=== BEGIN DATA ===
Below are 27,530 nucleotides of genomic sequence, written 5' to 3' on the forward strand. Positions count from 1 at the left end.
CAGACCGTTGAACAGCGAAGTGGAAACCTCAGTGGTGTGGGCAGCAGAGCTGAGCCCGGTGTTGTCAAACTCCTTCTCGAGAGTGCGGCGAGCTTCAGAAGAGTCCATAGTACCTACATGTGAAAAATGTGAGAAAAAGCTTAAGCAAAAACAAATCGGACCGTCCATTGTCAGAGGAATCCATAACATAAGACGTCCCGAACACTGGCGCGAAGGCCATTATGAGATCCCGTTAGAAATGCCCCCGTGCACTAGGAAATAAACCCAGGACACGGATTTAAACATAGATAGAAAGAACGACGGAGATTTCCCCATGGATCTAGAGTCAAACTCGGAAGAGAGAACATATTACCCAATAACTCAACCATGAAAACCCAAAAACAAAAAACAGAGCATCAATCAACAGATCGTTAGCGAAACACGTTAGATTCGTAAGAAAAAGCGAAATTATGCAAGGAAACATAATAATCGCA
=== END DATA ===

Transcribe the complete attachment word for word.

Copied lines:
Below are 27,530 nucleotides of genomic sequence, written 5' to 3' on the forward strand. Positions count from 1 at the left end.
CAGACCGTTGAACAGCGAAGTGGAAACCTCAGTGGTGTGGGCAGCAGAGCTGAGCCCGGTGTTGTCAAACTCCTTCTCGAGAGTGCGGCGAGCTTCAGAAGAGTCCATAGTACCTACATGTGAAAAATGTGAGAAAAAGCTTAAGCAAAAACAAATCGGACCGTCCATTGTCAGAGGAATCCATAACATAAGACGTCCCGAACACTGGCGCGAAGGCCATTATGAGATCCCGTTAGAAATGCCCCCGTGCACTAGGAAATAAACCCAGGACACGGATTTAAACATAGATAGAAAGAACGACGGAGATTTCCCCATGGATCTAGAGTCAAACTCGGAAGAGAGAACATATTACCCAATAACTCAACCATGAAAACCCAAAAACAAAAAACAGAGCATCAATCAACAGATCGTTAGCGAAACACGTTAGATTCGTAAGAAAAAGCGAAATTATGCAAGGAAACATAATAATCGCA